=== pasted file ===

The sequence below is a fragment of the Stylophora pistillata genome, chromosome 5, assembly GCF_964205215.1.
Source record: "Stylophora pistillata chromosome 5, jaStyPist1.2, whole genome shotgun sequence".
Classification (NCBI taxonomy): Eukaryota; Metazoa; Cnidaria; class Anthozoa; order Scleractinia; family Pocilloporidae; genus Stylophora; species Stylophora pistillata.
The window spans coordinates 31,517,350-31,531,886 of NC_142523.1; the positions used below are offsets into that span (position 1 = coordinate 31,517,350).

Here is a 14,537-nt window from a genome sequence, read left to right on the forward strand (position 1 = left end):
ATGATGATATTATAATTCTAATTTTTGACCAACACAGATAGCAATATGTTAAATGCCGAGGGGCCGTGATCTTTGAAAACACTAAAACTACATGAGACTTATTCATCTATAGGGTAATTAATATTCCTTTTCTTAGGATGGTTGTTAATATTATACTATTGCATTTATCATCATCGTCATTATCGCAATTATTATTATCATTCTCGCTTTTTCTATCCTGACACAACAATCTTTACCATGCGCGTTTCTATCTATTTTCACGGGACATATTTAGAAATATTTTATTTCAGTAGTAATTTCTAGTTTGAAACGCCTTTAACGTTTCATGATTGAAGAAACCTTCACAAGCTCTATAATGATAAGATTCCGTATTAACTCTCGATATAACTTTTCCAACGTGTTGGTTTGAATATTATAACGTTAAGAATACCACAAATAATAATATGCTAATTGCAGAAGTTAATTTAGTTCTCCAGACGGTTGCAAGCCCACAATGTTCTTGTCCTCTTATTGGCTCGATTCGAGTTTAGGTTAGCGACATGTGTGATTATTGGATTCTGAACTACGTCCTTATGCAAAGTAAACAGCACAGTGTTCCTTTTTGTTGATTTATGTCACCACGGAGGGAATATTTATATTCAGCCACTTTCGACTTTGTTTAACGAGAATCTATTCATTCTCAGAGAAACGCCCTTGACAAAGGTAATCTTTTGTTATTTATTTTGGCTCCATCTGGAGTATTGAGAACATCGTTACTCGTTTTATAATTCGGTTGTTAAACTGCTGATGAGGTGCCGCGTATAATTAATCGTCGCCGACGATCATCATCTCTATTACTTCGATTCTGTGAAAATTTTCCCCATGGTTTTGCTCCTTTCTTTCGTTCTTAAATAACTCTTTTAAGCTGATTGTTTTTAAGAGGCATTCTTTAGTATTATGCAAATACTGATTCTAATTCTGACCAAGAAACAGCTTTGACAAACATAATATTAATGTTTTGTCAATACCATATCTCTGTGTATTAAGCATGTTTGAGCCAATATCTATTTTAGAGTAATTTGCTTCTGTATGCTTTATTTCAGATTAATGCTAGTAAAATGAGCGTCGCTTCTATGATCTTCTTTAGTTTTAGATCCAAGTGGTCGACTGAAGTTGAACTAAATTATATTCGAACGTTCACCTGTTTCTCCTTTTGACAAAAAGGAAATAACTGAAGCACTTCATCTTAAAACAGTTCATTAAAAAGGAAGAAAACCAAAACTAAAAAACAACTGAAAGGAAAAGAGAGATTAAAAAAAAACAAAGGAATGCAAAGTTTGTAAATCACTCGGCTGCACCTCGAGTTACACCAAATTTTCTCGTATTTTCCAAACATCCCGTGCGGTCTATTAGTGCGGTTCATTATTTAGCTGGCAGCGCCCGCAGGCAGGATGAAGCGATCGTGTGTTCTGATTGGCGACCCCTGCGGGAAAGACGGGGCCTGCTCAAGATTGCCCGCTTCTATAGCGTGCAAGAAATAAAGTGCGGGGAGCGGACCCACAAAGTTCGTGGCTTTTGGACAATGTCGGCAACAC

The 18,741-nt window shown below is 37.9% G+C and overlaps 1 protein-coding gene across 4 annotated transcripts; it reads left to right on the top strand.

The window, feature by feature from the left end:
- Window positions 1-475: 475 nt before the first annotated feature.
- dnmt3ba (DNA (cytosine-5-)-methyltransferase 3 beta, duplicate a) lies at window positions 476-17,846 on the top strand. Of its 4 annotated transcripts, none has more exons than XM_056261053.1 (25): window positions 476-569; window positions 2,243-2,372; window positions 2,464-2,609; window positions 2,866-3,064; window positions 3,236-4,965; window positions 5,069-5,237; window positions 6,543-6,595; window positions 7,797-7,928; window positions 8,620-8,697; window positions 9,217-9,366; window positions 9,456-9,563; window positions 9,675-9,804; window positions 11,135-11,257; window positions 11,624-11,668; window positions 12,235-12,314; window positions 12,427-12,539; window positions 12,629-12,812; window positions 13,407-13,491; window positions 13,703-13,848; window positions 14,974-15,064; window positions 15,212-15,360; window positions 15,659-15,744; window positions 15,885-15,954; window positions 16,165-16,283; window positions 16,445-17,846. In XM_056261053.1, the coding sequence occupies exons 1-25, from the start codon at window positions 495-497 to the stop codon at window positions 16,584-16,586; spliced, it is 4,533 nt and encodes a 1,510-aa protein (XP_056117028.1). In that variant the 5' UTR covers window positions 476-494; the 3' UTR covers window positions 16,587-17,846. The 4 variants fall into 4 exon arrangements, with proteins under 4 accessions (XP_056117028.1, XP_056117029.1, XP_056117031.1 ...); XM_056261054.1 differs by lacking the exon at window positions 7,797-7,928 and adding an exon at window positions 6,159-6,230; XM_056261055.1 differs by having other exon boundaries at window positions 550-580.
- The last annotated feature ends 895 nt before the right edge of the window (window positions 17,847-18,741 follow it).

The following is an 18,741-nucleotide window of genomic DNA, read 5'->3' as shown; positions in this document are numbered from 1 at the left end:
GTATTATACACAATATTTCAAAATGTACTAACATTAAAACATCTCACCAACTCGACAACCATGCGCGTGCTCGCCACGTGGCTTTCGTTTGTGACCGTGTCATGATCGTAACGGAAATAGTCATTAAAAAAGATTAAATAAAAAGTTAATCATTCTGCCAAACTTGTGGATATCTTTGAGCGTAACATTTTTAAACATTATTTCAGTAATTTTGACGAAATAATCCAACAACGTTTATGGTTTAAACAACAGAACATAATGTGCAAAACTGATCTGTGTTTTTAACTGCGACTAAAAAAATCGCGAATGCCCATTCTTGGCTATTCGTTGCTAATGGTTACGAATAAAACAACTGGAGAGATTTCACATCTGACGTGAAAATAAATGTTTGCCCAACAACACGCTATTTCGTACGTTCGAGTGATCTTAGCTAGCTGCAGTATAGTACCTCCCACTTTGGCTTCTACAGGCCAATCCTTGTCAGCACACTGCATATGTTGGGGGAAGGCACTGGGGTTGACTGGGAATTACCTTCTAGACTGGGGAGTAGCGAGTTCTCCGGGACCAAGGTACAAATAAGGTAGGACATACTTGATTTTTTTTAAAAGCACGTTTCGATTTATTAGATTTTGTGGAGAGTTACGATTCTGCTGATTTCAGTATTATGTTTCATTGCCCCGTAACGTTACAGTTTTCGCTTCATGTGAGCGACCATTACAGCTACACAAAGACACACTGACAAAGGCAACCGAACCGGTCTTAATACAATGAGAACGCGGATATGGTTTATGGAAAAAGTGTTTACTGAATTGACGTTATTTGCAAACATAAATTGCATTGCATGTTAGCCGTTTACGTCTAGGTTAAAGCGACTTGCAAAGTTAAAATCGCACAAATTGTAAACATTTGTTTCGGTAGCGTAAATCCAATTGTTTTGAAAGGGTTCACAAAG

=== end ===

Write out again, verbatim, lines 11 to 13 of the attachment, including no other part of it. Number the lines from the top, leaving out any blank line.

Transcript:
- The last annotated feature ends 895 nt before the right edge of the window (window positions 17,847-18,741 follow it).

The following is an 18,741-nucleotide window of genomic DNA, read 5'->3' as shown; positions in this document are numbered from 1 at the left end:
GTATTATACACAATATTTCAAAATGTACTAACATTAAAACATCTCACCAACTCGACAACCATGCGCGTGCTCGCCACGTGGCTTTCGTTTGTGACCGTGTCATGATCGTAACGGAAATAGTCATTAAAAAAGATTAAATAAAAAGTTAATCATTCTGCCAAACTTGTGGATATCTTTGAGCGTAACATTTTTAAACATTATTTCAGTAATTTTGACGAAATAATCCAACAACGTTTATGGTTTAAACAACAGAACATAATGTGCAAAACTGATCTGTGTTTTTAACTGCGACTAAAAAAATCGCGAATGCCCATTCTTGGCTATTCGTTGCTAATGGTTACGAATAAAACAACTGGAGAGATTTCACATCTGACGTGAAAATAAATGTTTGCCCAACAACACGCTATTTCGTACGTTCGAGTGATCTTAGCTAGCTGCAGTATAGTACCTCCCACTTTGGCTTCTACAGGCCAATCCTTGTCAGCACACTGCATATGTTGGGGGAAGGCACTGGGGTTGACTGGGAATTACCTTCTAGACTGGGGAGTAGCGAGTTCTCCGGGACCAAGGTACAAATAAGGTAGGACATACTTGATTTTTTTTAAAAGCACGTTTCGATTTATTAGATTTTGTGGAGAGTTACGATTCTGCTGATTTCAGTATTATGTTTCATTGCCCCGTAACGTTACAGTTTTCGCTTCATGTGAGCGACCATTACAGCTACACAAAGACACACTGACAAAGGCAACCGAACCGGTCTTAATACAATGAGAACGCGGATATGGTTTATGGAAAAAGTGTTTACTGAATTGACGTTATTTGCAAACATAAATTGCATTGCATGTTAGCCGTTTACGTCTAGGTTAAAGCGACTTGCAAAGTTAAAATCGCACAAATTGTAAACATTTGTTTCGGTAGCGTAAATCCAATTGTTTTGAAAGGGTTCACAAAG